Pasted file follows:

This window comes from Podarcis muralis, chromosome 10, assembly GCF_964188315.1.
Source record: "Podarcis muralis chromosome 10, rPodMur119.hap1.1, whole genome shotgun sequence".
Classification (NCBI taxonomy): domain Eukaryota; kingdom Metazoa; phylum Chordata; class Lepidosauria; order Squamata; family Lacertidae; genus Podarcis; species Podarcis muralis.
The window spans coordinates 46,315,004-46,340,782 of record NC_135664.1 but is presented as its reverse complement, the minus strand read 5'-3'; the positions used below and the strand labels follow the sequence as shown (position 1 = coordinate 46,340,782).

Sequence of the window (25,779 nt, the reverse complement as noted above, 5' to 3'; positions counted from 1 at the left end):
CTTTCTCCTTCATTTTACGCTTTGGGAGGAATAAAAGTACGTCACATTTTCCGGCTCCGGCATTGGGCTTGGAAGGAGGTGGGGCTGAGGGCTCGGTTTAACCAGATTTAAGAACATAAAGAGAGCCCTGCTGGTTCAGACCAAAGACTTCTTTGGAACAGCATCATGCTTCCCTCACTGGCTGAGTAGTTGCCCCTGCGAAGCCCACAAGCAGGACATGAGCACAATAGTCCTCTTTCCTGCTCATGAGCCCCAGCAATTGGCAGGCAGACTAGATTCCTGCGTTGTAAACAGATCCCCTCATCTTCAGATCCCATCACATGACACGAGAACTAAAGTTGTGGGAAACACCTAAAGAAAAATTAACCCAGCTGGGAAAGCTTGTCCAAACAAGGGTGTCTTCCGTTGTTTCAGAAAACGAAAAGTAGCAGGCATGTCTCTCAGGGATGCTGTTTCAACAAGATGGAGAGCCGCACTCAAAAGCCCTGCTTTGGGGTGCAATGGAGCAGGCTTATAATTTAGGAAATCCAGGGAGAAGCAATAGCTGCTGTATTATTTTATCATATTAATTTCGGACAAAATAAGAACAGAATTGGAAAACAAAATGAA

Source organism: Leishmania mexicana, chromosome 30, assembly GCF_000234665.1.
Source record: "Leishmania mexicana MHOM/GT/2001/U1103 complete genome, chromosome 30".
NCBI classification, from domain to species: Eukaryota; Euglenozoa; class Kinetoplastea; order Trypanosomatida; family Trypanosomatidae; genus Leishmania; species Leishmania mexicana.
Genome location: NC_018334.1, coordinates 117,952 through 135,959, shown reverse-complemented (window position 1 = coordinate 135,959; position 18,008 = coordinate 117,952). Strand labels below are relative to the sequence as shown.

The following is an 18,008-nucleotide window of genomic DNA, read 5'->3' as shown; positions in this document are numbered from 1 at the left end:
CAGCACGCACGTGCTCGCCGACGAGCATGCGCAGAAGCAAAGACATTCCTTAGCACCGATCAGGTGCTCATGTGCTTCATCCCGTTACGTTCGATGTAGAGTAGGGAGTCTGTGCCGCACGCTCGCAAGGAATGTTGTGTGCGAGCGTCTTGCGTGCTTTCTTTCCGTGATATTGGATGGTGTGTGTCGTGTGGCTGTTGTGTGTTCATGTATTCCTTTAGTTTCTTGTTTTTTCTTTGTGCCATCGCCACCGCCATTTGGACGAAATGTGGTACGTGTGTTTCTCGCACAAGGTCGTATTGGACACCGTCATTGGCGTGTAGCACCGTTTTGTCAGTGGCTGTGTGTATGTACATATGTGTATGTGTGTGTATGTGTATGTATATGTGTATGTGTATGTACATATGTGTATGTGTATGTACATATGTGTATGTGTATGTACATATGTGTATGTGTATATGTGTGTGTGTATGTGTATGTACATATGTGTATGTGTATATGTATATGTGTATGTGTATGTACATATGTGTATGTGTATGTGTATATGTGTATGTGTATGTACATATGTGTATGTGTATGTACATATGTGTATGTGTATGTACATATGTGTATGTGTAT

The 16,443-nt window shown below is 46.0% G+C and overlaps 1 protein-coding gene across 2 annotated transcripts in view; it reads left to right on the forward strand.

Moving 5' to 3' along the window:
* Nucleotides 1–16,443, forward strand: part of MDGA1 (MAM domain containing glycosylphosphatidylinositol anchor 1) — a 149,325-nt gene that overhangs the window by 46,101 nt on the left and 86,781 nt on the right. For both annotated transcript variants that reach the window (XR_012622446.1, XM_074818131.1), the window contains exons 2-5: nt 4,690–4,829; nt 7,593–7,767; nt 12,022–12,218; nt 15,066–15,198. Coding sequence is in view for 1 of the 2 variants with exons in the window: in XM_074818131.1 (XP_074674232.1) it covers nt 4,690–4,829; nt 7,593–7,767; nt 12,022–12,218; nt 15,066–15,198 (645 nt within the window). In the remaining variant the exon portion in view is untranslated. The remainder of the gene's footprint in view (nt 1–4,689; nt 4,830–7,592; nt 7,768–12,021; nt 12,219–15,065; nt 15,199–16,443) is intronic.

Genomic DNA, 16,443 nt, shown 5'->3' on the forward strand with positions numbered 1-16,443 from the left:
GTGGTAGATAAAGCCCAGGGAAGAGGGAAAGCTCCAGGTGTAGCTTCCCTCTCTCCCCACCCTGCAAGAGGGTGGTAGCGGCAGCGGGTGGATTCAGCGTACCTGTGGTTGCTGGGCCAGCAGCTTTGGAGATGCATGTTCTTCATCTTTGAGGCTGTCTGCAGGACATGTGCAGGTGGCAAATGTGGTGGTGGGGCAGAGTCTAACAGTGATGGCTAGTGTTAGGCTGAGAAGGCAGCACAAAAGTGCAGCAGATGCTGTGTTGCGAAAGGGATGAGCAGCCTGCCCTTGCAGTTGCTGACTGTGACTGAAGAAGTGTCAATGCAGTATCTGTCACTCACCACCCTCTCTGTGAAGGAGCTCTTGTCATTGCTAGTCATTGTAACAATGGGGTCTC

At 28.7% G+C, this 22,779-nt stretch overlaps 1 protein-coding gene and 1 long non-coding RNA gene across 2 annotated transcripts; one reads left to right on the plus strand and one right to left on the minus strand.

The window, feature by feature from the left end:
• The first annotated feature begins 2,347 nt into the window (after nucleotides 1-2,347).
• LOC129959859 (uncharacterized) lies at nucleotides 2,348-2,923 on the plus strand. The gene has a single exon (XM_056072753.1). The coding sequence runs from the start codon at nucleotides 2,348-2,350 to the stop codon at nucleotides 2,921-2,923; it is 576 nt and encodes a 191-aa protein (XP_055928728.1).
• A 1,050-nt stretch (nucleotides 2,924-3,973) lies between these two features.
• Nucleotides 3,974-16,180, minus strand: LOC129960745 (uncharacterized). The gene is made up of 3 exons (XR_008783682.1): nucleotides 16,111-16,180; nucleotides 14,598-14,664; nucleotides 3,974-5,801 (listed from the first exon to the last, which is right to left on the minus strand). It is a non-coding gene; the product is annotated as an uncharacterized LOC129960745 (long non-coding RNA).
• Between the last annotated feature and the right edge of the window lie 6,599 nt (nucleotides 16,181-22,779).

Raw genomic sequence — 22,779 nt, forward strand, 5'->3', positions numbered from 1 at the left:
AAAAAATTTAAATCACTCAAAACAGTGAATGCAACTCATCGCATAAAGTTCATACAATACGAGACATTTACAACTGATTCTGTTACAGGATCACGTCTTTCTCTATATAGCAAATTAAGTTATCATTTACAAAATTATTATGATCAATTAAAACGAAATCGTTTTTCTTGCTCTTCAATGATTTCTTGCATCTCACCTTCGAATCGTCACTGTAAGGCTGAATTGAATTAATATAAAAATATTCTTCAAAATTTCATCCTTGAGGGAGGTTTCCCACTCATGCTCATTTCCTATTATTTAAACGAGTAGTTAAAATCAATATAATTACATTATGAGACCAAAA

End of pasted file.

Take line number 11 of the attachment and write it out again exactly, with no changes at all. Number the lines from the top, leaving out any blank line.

The following is an 18,008-nucleotide window of genomic DNA, read 5'->3' as shown; positions in this document are numbered from 1 at the left end: